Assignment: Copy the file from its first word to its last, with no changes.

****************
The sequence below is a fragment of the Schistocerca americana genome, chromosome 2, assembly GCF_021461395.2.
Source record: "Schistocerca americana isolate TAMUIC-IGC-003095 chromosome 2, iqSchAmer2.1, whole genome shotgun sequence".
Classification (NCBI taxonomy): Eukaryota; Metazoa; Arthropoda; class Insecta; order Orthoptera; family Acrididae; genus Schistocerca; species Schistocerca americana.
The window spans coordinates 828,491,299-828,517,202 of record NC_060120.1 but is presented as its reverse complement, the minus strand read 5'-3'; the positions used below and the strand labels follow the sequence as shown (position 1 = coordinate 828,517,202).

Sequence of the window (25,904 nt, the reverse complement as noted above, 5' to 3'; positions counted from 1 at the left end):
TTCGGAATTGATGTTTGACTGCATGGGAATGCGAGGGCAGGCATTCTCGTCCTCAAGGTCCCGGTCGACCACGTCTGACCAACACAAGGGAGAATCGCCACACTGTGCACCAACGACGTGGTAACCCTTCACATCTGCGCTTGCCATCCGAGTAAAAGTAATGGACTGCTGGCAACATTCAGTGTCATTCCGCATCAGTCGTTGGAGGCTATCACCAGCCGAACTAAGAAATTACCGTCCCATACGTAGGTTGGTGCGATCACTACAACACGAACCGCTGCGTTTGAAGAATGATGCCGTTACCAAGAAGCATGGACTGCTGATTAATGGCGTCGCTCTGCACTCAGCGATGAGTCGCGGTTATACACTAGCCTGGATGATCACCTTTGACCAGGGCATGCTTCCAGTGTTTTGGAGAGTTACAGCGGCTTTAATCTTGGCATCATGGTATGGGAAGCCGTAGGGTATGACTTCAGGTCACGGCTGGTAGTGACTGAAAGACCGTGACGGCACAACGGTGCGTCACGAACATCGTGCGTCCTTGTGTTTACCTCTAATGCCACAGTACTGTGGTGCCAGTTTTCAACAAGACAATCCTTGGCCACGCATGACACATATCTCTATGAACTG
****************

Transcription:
The sequence below is a fragment of the Schistocerca americana genome, chromosome 2, assembly GCF_021461395.2.
Source record: "Schistocerca americana isolate TAMUIC-IGC-003095 chromosome 2, iqSchAmer2.1, whole genome shotgun sequence".
Classification (NCBI taxonomy): Eukaryota; Metazoa; Arthropoda; class Insecta; order Orthoptera; family Acrididae; genus Schistocerca; species Schistocerca americana.
The window spans coordinates 828,491,299-828,517,202 of record NC_060120.1 but is presented as its reverse complement, the minus strand read 5'-3'; the positions used below and the strand labels follow the sequence as shown (position 1 = coordinate 828,517,202).

Sequence of the window (25,904 nt, the reverse complement as noted above, 5' to 3'; positions counted from 1 at the left end):
TTCGGAATTGATGTTTGACTGCATGGGAATGCGAGGGCAGGCATTCTCGTCCTCAAGGTCCCGGTCGACCACGTCTGACCAACACAAGGGAGAATCGCCACACTGTGCACCAACGACGTGGTAACCCTTCACATCTGCGCTTGCCATCCGAGTAAAAGTAATGGACTGCTGGCAACATTCAGTGTCATTCCGCATCAGTCGTTGGAGGCTATCACCAGCCGAACTAAGAAATTACCGTCCCATACGTAGGTTGGTGCGATCACTACAACACGAACCGCTGCGTTTGAAGAATGATGCCGTTACCAAGAAGCATGGACTGCTGATTAATGGCGTCGCTCTGCACTCAGCGATGAGTCGCGGTTATACACTAGCCTGGATGATCACCTTTGACCAGGGCATGCTTCCAGTGTTTTGGAGAGTTACAGCGGCTTTAATCTTGGCATCATGGTATGGGAAGCCGTAGGGTATGACTTCAGGTCACGGCTGGTAGTGACTGAAAGACCGTGACGGCACAACGGTGCGTCACGAACATCGTGCGTCCTTGTGTTTACCTCTAATGCCACAGTACTGTGGTGCCAGTTTTCAACAAGACAATCCTTGGCCACGCATGACACATATCTCTATGAACTG